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Rosa Parks

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Rosa Parks

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  1. Rosa Parks “In quietness and confidence shall be your strength.” By Emily Landry

  2. Introduction Birth Date: February 4, 1913 Birth Place: Tuskegee, Alabama Marital Status: Rosa Parks married Raymond Parks On December 1932 Date Of Death: October 24, 2005 Burial Place: Detroit, Michigan Offspring: No children

  3. Social Contribution Many people say that Rosa Parks saved a nation from itself. On December 1, 1955 Rosa Parks was arrested for disobeying an Alabama law. Rosa refused to get out of her seat and move to the back of the bus she was riding, for a white. Rosa’s arrest caused a 381-day boycott of the Montgomery bus system. This incident led to the Supreme Court of banning segregation on public transportation. For 381 days Rosa parks and Martin Luther King Jr. led African Americans to freedom, starting with the bus boycott. During the boycott, Rosa and her husband Raymond both lost their jobs. Rosa was frequently asked to speak in places such as New York, San Francisco, and the Highlander School. After the boycott ended, Rosa was awarded many awards such as the Rosa parks Peace Prize in 1994, the U.S. Medal of Freedom in 1996, and two-dozen honorary doctorates from universities around the world. Rosa Parks continued with her work in segregation after the boycott and is now called “The Mother of Civil Rights.” Together African Americans had challenged a law and changed the course of history. Rosa Parks was the one to show them how.

  4. Childhood During Rosa’s childhood she had many struggles. Segregation was always very hard on Rosa. In Tuskegee , Alabama, Rosa and her younger brother Sylvester went to an all black school. This school consisted of grades 1-6 and there was only one teacher. Rosa and Sylvester and all of the other colored children were let out of school earlier than the whites. This happened because the blacks had to weed the cotton seedlings in the spring to get money for their family. Rosa was always a year behind in school because she would frequently get tonsillitis. Everyday on Rosa and Sylvester’s way to school the white bus would drive past and the children would shout nasty taunts at Rosa and Sylvester. Where her family lived there was white men in a clan called the Ku Klux Klan. They would go around hanging blacks and burning down their houses. These people made Rosa’s grandfather very unhappy and scared Rosa.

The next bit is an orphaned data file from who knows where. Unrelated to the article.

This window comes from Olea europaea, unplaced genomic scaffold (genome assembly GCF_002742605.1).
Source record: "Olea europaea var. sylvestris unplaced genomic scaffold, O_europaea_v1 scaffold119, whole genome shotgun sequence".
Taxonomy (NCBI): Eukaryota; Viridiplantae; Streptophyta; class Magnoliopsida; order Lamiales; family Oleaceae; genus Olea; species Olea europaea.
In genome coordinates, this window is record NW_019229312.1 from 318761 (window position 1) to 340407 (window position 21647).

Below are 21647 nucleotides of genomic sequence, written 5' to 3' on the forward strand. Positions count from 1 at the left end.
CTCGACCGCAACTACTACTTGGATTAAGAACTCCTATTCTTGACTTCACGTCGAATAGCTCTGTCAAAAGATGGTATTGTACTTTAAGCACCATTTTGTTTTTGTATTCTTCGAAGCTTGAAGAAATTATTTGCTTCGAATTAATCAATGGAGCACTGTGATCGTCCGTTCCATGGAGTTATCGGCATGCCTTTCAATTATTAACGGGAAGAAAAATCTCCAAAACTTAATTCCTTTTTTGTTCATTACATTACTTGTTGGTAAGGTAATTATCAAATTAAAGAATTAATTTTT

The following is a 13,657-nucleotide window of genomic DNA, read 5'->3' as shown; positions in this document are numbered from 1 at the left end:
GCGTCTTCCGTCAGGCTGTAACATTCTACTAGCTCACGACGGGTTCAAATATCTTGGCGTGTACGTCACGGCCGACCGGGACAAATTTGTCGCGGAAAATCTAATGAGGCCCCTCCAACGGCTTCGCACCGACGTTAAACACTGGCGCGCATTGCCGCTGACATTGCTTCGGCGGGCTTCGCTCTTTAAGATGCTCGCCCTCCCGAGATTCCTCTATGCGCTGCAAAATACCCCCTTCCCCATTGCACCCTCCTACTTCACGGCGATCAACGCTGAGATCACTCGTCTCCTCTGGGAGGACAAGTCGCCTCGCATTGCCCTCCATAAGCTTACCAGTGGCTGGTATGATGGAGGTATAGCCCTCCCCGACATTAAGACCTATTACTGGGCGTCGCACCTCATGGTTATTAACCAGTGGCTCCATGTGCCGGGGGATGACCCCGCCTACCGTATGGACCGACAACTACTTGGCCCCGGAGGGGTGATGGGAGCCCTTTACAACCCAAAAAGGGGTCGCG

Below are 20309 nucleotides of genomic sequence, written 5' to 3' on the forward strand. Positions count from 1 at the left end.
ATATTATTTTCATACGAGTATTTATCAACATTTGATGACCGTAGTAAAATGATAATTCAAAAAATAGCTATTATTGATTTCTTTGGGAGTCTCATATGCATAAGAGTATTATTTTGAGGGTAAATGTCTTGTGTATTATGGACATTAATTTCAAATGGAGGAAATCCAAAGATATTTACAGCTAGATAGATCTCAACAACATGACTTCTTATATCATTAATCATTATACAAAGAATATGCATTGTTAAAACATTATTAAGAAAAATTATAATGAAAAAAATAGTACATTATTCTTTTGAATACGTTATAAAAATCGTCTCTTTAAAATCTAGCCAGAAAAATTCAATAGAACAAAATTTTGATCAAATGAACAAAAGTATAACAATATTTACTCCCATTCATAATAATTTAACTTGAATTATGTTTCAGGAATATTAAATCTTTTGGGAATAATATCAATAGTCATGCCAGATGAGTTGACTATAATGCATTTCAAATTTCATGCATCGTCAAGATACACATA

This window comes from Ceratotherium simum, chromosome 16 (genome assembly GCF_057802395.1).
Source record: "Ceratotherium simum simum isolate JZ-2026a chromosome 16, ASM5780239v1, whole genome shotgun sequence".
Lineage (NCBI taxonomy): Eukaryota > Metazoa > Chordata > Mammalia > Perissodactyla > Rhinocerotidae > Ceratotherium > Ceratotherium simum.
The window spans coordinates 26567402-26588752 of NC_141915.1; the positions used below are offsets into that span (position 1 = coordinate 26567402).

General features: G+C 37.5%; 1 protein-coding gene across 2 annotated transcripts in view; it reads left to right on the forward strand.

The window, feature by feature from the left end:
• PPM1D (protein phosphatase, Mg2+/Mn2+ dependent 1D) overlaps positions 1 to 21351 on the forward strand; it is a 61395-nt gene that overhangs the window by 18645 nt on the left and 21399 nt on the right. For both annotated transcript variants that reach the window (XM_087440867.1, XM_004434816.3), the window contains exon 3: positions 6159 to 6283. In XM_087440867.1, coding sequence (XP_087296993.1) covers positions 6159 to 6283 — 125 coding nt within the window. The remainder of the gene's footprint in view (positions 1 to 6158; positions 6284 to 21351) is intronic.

5. Adolescence Age 11: Rosa was the “new girl” at the Montgomery Industrial School for Girls. At this school white women taught black girls how to act properly and how to sew, cook, and clean. Rosa grew up as a shy teenager sewing for whites and helping around the house with her many cousins. In 9th grade Rosa attended the Booker T. Washington Junior High School Rosa switched schools again in 10th grade and attended a laboratory school to learn more about sewing In the 1929 depression, Rosa got a job as a seamstress at a nice white lady’s home. Rosa became best friends with this lady. Rosa met Raymond Parks when she was eighteen. Rosa learned that Parks was involved in a activist group called the National Association for the Advancement of Colored People.

  6. Adulthood Rosa Parks adulthood contained many events. Some very scary and others when she was proud. In 1933, 21 year old Rosa got her high school diploma. Rosa joined NAACP as the secretary and was also the leader of a youth group at her church. One day on Rosa’s way home on the bus she refused to give up her seat for a white man. Rosa was arrested for this event, but her friends and family bailed her out of jail. At court, Rosa was said to be guilty for breaking the Jim Crow Laws. The NAACP then started the Montgomery bus boycott and the blacks stayed off the buses for a year and sixteen days. The law changed after that and blacks were allowed to sit anywhere on the buses. In 1957, Rosa, her mother, and Raymond moved to Detroit, Michigan because the whites kept threatening Rosa and Raymond. One day after Rosa gave a speech in Boston, a man offered Rosa a job running a dining room at the Hampton Normal and Agricultural Institute in Virginia. When Rosa told her family, Raymond and Rosa’s mother both didn’t want to move again, so Rosa left by herself.